On April 4, 1997 staff of the Office of Mergers and Acquisitions contacted WHX to say that the staff believed that the condition violated the All Holders Rule and was prepared to recommend enforcement action to enjoin the tender offer unless WHX withdrew the condition. In response, WHX's counsel wrote to the SEC Commissioners "to explain the rationale for [the record holder provision] and to respectfully suggest that no remedial relief is necessary based on the unusual circumstances at hand." Letter to Hon. Arthur Levitt from Ilan Reich Regarding Tender Offer by SB Acquisition Corporation (April 4, 1997) at 2. The letter went on to argue that the All Holders Rule was adopted to prevent tender offers that discriminated against particular identifiable shareholders, and that WHX's condition did no such thing. WHX reiterated its commitment to buy all outstanding shares at the tender offer price if its takeover bid should succeed. Id. at 4.
After receiving its copy of WHX's letter, the SEC staff phoned WHX on April 7 to say that it would that day ask the Commission for authority to seek injunctive relief against the offer. WHX responded with an April 7 letter to the Commission, arguing that its record holder condition was "in fact no different from a standard condition in virtually every single contested tender offer: namely, that valid tenders will only be accepted from holders of rights issued under a target's poison pill plan." Letter to Hon. Arthur Levitt from Ilan Reich Regarding Tender Offer by SB Acquisition Corporation (April 7, 1997) at 2.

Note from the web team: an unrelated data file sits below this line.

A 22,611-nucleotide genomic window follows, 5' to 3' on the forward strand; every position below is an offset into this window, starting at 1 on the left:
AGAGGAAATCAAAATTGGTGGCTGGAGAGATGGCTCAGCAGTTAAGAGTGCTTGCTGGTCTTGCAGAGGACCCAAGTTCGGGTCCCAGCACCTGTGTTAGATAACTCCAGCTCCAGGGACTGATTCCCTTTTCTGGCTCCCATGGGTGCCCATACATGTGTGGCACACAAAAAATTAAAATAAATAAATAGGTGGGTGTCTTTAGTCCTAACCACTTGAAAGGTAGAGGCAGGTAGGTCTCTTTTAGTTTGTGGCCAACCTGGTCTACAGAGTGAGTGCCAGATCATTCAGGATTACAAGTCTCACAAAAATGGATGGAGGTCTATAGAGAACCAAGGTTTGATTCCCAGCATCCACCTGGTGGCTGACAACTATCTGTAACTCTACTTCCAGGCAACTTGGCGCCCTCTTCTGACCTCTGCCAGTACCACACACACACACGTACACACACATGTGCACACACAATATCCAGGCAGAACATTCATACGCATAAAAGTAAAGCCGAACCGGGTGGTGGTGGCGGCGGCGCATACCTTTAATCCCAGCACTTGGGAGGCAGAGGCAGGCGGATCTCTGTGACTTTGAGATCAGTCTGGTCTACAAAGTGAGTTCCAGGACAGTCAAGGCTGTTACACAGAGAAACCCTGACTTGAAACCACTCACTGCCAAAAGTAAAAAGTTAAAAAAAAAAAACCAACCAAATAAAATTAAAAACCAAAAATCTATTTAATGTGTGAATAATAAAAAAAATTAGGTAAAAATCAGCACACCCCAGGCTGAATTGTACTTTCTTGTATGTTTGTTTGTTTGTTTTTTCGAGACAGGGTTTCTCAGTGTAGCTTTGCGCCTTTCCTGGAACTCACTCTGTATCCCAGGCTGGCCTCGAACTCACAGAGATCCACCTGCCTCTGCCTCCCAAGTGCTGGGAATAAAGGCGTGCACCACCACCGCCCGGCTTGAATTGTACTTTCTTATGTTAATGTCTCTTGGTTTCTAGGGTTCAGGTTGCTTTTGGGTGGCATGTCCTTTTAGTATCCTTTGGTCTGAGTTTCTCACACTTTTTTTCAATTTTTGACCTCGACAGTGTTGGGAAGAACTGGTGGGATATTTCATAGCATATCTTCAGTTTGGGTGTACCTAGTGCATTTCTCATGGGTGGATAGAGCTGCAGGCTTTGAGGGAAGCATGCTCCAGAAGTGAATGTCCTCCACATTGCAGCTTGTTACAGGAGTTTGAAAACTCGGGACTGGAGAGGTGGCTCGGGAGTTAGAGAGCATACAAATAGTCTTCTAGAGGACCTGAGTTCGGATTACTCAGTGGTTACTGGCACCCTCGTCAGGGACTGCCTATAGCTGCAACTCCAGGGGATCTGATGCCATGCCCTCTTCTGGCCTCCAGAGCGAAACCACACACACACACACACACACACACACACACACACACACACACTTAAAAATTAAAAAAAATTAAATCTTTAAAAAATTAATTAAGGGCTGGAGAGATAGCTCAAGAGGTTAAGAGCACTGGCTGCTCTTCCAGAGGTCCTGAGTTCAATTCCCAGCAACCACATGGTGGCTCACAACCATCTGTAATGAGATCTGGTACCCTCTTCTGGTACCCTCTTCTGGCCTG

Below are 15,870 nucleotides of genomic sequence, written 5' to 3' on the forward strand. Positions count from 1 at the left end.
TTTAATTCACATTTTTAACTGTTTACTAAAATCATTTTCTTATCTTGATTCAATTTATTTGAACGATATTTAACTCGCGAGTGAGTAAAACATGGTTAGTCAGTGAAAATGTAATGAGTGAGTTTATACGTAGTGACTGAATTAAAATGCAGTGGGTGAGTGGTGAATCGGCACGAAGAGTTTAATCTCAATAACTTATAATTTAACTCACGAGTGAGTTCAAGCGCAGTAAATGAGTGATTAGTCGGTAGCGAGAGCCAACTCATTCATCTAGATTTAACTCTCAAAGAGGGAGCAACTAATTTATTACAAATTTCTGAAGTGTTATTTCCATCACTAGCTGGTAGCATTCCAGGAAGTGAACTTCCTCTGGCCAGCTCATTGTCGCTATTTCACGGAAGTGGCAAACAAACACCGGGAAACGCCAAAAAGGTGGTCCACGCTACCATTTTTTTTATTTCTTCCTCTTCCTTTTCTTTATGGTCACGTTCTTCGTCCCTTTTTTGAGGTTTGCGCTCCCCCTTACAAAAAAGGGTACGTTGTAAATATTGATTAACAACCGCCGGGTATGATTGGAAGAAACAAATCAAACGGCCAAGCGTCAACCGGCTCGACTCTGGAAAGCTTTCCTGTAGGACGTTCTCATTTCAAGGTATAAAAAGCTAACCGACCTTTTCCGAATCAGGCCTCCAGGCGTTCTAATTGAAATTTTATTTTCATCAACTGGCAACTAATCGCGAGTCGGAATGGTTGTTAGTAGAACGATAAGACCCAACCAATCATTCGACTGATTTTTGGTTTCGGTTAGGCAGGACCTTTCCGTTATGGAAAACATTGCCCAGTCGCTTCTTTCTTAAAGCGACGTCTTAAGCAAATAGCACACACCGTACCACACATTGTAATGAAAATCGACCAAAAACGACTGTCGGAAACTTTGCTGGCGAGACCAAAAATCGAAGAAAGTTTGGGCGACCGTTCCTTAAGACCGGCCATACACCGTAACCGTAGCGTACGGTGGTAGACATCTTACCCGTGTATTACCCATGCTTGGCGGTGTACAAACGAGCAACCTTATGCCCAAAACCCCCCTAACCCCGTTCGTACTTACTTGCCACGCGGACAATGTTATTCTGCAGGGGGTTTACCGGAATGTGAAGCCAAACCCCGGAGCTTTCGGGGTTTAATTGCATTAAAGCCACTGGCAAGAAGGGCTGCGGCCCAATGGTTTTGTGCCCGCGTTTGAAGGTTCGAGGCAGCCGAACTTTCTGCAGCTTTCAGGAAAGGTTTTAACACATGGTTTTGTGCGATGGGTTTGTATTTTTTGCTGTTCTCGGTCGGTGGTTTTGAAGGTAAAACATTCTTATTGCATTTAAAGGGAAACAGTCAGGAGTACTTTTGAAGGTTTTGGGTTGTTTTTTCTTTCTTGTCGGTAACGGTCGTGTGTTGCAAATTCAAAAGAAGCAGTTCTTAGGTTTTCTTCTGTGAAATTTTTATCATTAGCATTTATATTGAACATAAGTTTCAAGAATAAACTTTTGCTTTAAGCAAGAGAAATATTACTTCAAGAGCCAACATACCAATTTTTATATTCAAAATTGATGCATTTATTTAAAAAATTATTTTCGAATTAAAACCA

WHX's pleas were unavailing. On April 8, the Commission authorized an enforcement action to enjoin the tender offer. WHX immediately withdrew the record holder condition. This withdrawal eliminated any occasion for injunctive action, and WHX proceeded with its takeover bid, which ultimately failed because of a competing bid by a "white knight." Opinion at 5 & n.5.